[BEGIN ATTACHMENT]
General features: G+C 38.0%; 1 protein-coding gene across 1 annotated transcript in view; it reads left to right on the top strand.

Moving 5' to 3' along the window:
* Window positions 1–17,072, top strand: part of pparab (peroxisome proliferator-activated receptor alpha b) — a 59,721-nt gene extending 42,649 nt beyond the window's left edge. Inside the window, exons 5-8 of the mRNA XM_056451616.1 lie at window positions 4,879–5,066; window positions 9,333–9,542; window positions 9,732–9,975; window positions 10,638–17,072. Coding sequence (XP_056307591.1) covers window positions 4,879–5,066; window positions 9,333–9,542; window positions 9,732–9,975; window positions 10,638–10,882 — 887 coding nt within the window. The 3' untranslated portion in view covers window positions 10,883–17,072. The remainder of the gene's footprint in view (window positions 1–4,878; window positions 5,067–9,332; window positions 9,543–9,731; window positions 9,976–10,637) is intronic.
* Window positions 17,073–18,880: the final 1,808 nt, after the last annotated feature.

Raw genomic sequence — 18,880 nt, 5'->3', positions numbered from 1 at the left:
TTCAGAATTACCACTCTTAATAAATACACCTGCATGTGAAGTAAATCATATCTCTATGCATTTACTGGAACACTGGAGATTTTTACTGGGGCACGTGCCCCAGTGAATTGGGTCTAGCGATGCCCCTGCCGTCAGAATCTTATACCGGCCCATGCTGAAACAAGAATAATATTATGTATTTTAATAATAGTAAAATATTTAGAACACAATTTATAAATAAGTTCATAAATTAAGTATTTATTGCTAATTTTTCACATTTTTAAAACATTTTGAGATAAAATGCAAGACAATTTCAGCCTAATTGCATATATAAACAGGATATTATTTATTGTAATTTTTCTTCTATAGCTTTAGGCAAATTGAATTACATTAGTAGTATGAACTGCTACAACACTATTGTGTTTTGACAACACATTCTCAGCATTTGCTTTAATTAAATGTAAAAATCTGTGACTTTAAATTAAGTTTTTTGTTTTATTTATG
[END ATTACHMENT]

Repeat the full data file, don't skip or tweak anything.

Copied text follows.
General features: G+C 38.0%; 1 protein-coding gene across 1 annotated transcript in view; it reads left to right on the top strand.

Moving 5' to 3' along the window:
* Window positions 1–17,072, top strand: part of pparab (peroxisome proliferator-activated receptor alpha b) — a 59,721-nt gene extending 42,649 nt beyond the window's left edge. Inside the window, exons 5-8 of the mRNA XM_056451616.1 lie at window positions 4,879–5,066; window positions 9,333–9,542; window positions 9,732–9,975; window positions 10,638–17,072. Coding sequence (XP_056307591.1) covers window positions 4,879–5,066; window positions 9,333–9,542; window positions 9,732–9,975; window positions 10,638–10,882 — 887 coding nt within the window. The 3' untranslated portion in view covers window positions 10,883–17,072. The remainder of the gene's footprint in view (window positions 1–4,878; window positions 5,067–9,332; window positions 9,543–9,731; window positions 9,976–10,637) is intronic.
* Window positions 17,073–18,880: the final 1,808 nt, after the last annotated feature.

Raw genomic sequence — 18,880 nt, 5'->3', positions numbered from 1 at the left:
TTCAGAATTACCACTCTTAATAAATACACCTGCATGTGAAGTAAATCATATCTCTATGCATTTACTGGAACACTGGAGATTTTTACTGGGGCACGTGCCCCAGTGAATTGGGTCTAGCGATGCCCCTGCCGTCAGAATCTTATACCGGCCCATGCTGAAACAAGAATAATATTATGTATTTTAATAATAGTAAAATATTTAGAACACAATTTATAAATAAGTTCATAAATTAAGTATTTATTGCTAATTTTTCACATTTTTAAAACATTTTGAGATAAAATGCAAGACAATTTCAGCCTAATTGCATATATAAACAGGATATTATTTATTGTAATTTTTCTTCTATAGCTTTAGGCAAATTGAATTACATTAGTAGTATGAACTGCTACAACACTATTGTGTTTTGACAACACATTCTCAGCATTTGCTTTAATTAAATGTAAAAATCTGTGACTTTAAATTAAGTTTTTTGTTTTATTTATG